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Chicago disability lawyerEven when the medical evidence shows a person suffers from multiple–even dozens–of physical or mental impairments, that may still not convince Social Security that a person is entitled to disability benefits. One reason for this is that Social Security administrative law judges (ALJs) will frequently try to minimize or disregard a disability applicant's own description of their pain and other symptoms. Now, an ALJ is allowed to decide how much weight to give such subjective complaints. But the ALJ's findings must ultimately be rooted in the available medical evidence, not some “gut feeling.” That is to say, the ALJ must identify specific inconsistencies between the applicant's complaints and the rest of the evidentiary record.

Magistrate Rejects Social Security's Use of Disability Applicant's Pregnancy, Childcare Responsibilities as Pretext for Denying Benefits

Let's look at a recent Illinois disability case where the ALJ did not do this. In Sylvia C. v. Saul, a Social Security ALJ rejected a 41-year-old woman's application for benefits. There was no question the plaintiff had medical issues: The ALJ identified no fewer than 16 physical and mental impairments–included 9 “severe” conditions–based on the plaintiff's medical records. Nevertheless, the ALJ said the plaintiff did not meet the legal qualifications for disability.

A key reason was that the ALJ found the plaintiff's “statements concerning the intensity, persistence and limiting effects of [her] symptoms [were] not entirely consistent with the medical evidence and other evidence in the record.” On appeal, a federal magistrate judge disagreed. The magistrate said it was the ALJ's conclusions that were not adequately supported by the record. While the magistrate did not find the plaintiff was entitled to disability benefits, the court did order the ALJ to conduct a new hearing.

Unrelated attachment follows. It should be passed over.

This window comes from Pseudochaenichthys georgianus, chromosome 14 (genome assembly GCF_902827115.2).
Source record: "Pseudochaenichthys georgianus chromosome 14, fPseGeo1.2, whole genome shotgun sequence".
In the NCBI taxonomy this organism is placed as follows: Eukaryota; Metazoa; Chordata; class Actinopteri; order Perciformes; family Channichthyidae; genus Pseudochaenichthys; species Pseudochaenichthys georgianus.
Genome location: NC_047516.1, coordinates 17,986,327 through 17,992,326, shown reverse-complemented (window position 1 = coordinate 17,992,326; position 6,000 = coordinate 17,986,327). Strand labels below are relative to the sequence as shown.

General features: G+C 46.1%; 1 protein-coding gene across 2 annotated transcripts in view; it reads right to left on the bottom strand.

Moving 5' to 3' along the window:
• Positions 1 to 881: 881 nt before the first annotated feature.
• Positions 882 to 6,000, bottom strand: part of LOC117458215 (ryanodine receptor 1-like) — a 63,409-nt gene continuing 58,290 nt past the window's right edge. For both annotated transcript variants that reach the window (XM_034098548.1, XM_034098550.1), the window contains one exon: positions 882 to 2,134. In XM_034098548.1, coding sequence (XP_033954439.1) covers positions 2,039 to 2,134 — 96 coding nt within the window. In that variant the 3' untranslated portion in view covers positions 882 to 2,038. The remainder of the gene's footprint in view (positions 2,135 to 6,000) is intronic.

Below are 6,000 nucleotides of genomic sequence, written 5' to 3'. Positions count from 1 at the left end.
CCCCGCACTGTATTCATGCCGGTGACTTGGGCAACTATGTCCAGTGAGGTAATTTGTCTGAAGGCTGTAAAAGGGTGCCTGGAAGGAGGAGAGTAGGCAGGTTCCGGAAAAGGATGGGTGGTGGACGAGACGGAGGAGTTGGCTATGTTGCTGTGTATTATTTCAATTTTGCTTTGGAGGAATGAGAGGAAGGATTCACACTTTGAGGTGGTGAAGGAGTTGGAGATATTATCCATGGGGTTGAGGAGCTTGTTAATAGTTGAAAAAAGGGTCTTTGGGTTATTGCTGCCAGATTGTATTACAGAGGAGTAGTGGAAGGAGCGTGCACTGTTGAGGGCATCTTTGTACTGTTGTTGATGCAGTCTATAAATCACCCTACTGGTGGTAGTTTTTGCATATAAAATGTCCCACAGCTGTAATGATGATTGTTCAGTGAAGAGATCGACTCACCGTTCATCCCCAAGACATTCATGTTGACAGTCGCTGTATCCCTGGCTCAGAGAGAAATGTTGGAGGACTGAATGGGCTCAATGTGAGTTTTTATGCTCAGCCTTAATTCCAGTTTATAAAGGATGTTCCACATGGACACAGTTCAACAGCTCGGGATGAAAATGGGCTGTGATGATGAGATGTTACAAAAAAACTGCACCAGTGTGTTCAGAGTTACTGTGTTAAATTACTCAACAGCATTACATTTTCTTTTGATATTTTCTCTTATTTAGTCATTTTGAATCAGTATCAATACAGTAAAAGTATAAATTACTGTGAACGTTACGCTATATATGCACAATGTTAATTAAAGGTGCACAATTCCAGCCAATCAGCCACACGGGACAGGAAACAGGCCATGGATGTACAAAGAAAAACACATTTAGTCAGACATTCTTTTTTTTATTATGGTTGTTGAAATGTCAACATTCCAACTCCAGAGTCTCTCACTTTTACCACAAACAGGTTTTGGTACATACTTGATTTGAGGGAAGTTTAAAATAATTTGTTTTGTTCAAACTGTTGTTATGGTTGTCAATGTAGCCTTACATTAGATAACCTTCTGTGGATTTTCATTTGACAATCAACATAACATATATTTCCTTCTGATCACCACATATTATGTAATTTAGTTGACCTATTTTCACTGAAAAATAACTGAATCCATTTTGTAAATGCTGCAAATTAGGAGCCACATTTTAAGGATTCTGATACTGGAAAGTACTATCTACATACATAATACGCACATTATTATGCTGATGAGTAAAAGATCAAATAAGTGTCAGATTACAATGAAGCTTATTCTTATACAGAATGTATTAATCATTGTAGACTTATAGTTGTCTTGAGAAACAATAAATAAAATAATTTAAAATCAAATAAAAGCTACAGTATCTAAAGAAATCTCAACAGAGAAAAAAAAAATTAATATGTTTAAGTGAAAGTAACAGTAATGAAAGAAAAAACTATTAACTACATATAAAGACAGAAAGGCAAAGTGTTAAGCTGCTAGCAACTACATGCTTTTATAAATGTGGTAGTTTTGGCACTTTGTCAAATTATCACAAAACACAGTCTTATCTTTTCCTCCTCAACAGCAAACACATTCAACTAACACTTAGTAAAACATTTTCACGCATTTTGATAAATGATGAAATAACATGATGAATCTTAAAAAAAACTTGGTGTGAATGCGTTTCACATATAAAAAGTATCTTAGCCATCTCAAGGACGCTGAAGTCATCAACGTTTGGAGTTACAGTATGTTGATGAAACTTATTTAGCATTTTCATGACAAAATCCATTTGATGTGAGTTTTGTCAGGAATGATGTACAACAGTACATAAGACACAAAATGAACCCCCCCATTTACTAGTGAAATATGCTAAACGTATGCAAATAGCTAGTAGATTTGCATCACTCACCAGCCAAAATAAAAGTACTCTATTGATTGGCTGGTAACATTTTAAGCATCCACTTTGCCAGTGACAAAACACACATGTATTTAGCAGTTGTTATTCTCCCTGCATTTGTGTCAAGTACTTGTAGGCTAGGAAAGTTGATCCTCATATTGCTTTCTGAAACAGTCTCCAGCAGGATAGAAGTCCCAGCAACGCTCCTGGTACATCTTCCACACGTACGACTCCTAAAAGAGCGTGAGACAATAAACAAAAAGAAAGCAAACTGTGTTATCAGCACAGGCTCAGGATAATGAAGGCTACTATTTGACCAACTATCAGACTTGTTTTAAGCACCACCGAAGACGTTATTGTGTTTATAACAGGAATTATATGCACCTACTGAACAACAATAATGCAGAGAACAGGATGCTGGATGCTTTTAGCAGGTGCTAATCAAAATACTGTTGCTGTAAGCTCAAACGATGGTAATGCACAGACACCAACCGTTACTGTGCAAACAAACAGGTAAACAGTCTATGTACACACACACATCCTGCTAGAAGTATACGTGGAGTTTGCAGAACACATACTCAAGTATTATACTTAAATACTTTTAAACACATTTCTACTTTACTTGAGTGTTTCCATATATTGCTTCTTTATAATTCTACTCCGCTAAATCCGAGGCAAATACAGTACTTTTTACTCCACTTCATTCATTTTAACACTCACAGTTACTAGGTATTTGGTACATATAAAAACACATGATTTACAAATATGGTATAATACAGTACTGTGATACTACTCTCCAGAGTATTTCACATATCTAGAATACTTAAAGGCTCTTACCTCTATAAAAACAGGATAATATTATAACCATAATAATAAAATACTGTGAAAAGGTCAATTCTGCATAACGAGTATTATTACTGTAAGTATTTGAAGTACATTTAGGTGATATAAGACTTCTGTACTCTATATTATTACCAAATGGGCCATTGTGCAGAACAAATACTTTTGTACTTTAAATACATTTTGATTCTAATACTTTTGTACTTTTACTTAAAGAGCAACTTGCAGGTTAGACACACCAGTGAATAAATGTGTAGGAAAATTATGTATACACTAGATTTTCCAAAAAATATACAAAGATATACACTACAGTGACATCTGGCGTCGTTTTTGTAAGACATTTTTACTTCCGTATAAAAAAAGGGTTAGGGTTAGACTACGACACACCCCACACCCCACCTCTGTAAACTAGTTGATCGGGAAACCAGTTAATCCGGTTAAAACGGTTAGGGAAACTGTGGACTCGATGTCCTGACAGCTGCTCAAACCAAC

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IL disability attorneyA key part of any Social Security disability hearing occurs when an administrative law judge (ALJ) poses one or more “hypothetical questions” to a vocational expert. These questions are designed to help the ALJ determine what kind of jobs the applicant for disability benefits may still be able to perform in spite of their physical or mental impairments. The applicant has the right to cross-examine the VE regarding these hypothetical questions, as well as ask the ALJ to incorporate certain information when formulating the questions in the first place.

Seventh Circuit Rejects Disability Applicant's Appeal of Fourth Social Security Denial

But the mere fact an applicant disagrees with the ALJ's hypothetical question does not, in and of itself, mean the question was invalid. A recent decision from the U.S. Seventh Circuit Court of Appeals here in Chicago, Saunders v. Saul, offers a helpful illustration of this point.

In this case, a Wisconsin man applied for Social Security disability benefits in 2005. Over the intervening 14 years, there have been at least four separate hearings on the plaintiff's application, all of which ended with an ALJ ruling he did not qualify as legally disabled.

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IL disability lawyerMany Social Security disability applicants often get tripped up by the process. They may assume they qualify as “disabled” based on a prior doctor's diagnosis or state-agency decision. But Social Security has its own standards for assessing disability. And if you proceed without fully developing the record in support of your claim, you are likely to be denied benefits, even if your case has merit.

Appeals Court Upholds Social Security Decision Despite ALJ's Failure to Fully Develop the Record

A recent decision from the U.S. Seventh Circuit Court of Appeals, Elder v. Berryhill, helps illustrate the hurdles that disability applicants face. The plaintiff in this case applied for disability benefits in 2012, alleging he had been unable to work since 2010 due to a number of physical impairment.

The plaintiff presented his own case to an administrative law judge (ALJ) without the assistance of a qualified disability attorney. At the hearing, the plaintiff said the Illinois Department of Human Services “deemed him disabled and provided him with a home-care assistant.” The plaintiff further testified he suffered from “excessive pain” and required constant medication.

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